Government proposals for new house building may not help smaller developers

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The government’s land banking review was announced in the Autumn Budget. Under the chair of Sir Oliver Letwin, it looks at the gap between the number of planning permissions and the number of houses built. In London alone, 270,000 residential planning permission sites remain unbuilt.

The review will look at how the housebuilding process can be speeded up following planning permission, but a January 2018 MortgageSolutions.co.uk article has noted that many of the proposed solutions may not help the smaller developer.

One problem is that local authorities can add stipulations to planning permission that take considerable time to implement. This means that smaller developers do not have the resources or manpower to manage this.

Another proposal suggested by Chancellor Philip Hammond is that land withheld for commercial reasons could be compulsorily purchased and sold to developers.

Much building land that has planning permission is comprised of large lots that are beyond the scope of smaller developers.

Another area of concern is large public-sector construction projects. Brian Berry of the Federation of Master Builders has suggested that these large projects could be divided into small and micro projects and offered to small developers. The Carillon liquidation has highlighted the danger of large developers being awarded huge public construction projects.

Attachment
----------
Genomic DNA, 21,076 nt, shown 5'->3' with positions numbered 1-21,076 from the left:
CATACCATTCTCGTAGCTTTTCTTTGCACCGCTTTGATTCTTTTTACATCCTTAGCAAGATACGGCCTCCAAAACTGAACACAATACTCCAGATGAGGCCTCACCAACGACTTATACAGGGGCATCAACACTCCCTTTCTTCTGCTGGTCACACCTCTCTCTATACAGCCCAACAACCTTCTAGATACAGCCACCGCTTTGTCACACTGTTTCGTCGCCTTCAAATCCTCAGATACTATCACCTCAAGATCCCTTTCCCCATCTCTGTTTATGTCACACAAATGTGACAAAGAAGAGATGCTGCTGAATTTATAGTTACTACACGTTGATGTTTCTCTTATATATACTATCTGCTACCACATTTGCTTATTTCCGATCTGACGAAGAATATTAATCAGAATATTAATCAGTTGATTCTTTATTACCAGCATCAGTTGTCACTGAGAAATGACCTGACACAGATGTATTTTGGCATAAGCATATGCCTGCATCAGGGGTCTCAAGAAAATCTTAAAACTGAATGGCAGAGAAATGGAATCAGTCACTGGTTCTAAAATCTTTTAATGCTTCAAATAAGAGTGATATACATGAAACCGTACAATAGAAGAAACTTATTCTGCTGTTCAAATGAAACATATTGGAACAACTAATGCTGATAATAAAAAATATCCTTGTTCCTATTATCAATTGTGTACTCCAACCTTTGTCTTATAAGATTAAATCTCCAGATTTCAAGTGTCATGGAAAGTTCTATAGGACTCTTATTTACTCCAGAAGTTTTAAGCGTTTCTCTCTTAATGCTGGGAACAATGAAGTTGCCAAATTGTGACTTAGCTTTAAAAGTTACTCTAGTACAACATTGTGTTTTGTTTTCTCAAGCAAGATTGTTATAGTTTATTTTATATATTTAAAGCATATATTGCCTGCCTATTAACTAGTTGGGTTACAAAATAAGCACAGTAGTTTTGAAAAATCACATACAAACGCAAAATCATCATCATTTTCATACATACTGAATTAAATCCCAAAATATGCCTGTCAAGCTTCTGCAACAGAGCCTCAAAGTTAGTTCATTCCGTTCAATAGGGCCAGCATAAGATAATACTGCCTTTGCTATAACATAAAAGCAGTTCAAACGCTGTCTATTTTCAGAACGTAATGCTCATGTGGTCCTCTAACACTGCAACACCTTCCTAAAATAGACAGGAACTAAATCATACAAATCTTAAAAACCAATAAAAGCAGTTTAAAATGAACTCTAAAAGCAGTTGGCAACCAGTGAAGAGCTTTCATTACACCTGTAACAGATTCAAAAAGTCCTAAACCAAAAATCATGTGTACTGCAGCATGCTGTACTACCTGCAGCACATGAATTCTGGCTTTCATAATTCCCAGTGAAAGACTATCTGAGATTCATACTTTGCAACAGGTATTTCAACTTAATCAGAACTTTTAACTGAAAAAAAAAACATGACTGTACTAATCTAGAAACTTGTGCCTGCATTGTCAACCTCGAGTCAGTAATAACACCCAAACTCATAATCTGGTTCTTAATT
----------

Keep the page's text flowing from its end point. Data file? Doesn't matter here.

Although commercial mortgages are available to small developers, many cannot raise enough funds for large developments unless they can be broken down into smaller projects.

The government is committed to building more houses, but proposals to do this could favour larger developers over smaller ones.

Government proposals for new house building may not help smaller developers

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The government’s land banking review was announced in the Autumn Budget. Under the chair of Sir Oliver Letwin, it looks at the gap between the number of planning permissions and the number of houses built. In London alone, 270,000 residential planning permission sites remain unbuilt.

The review will look at how the housebuilding process can be speeded up following planning permission, but a January 2018 MortgageSolutions.co.uk article has noted that many of the proposed solutions may not help the smaller developer.

One problem is that local authorities can add stipulations to planning permission that take considerable time to implement. This means that smaller developers do not have the resources or manpower to manage this.

Another proposal suggested by Chancellor Philip Hammond is that land withheld for commercial reasons could be compulsorily purchased and sold to developers.

Much building land that has planning permission is comprised of large lots that are beyond the scope of smaller developers.

Another area of concern is large public-sector construction projects. Brian Berry of the Federation of Master Builders has suggested that these large projects could be divided into small and micro projects and offered to small developers. The Carillon liquidation has highlighted the danger of large developers being awarded huge public construction projects.

Although commercial mortgages are available to small developers, many cannot raise enough funds for large developments unless they can be broken down into smaller projects.

The government is committed to building more houses, but proposals to do this could favour larger developers over smaller ones.

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